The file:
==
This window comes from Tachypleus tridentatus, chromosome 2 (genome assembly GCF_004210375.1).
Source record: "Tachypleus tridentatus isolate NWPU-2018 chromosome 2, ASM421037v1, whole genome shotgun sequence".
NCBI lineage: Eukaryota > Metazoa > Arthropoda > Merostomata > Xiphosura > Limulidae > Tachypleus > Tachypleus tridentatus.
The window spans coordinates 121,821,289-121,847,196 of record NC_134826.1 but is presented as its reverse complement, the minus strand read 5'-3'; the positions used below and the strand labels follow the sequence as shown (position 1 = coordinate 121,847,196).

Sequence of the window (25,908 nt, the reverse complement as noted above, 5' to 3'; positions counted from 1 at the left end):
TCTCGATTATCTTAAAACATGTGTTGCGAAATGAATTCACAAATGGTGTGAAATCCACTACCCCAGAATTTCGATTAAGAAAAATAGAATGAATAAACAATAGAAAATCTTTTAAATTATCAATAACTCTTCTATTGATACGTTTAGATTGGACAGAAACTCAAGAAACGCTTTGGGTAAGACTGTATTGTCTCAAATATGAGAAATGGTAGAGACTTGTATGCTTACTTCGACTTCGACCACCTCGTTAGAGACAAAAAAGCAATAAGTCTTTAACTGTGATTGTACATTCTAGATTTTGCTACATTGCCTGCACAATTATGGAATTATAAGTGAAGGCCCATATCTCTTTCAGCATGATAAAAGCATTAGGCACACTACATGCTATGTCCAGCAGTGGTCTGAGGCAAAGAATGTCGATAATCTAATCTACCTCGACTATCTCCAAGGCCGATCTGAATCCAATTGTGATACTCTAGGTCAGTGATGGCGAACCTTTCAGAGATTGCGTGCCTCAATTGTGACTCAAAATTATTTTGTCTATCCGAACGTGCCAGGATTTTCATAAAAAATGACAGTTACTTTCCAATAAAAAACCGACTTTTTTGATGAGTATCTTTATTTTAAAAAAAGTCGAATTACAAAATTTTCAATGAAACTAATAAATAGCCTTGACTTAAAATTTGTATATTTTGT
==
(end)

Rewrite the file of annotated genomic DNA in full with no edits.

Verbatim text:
This window comes from Tachypleus tridentatus, chromosome 2 (genome assembly GCF_004210375.1).
Source record: "Tachypleus tridentatus isolate NWPU-2018 chromosome 2, ASM421037v1, whole genome shotgun sequence".
NCBI lineage: Eukaryota > Metazoa > Arthropoda > Merostomata > Xiphosura > Limulidae > Tachypleus > Tachypleus tridentatus.
The window spans coordinates 121,821,289-121,847,196 of record NC_134826.1 but is presented as its reverse complement, the minus strand read 5'-3'; the positions used below and the strand labels follow the sequence as shown (position 1 = coordinate 121,847,196).

Sequence of the window (25,908 nt, the reverse complement as noted above, 5' to 3'; positions counted from 1 at the left end):
TCTCGATTATCTTAAAACATGTGTTGCGAAATGAATTCACAAATGGTGTGAAATCCACTACCCCAGAATTTCGATTAAGAAAAATAGAATGAATAAACAATAGAAAATCTTTTAAATTATCAATAACTCTTCTATTGATACGTTTAGATTGGACAGAAACTCAAGAAACGCTTTGGGTAAGACTGTATTGTCTCAAATATGAGAAATGGTAGAGACTTGTATGCTTACTTCGACTTCGACCACCTCGTTAGAGACAAAAAAGCAATAAGTCTTTAACTGTGATTGTACATTCTAGATTTTGCTACATTGCCTGCACAATTATGGAATTATAAGTGAAGGCCCATATCTCTTTCAGCATGATAAAAGCATTAGGCACACTACATGCTATGTCCAGCAGTGGTCTGAGGCAAAGAATGTCGATAATCTAATCTACCTCGACTATCTCCAAGGCCGATCTGAATCCAATTGTGATACTCTAGGTCAGTGATGGCGAACCTTTCAGAGATTGCGTGCCTCAATTGTGACTCAAAATTATTTTGTCTATCCGAACGTGCCAGGATTTTCATAAAAAATGACAGTTACTTTCCAATAAAAAACCGACTTTTTTGATGAGTATCTTTATTTTAAAAAAAGTCGAATTACAAAATTTTCAATGAAACTAATAAATAGCCTTGACTTAAAATTTGTATATTTTGT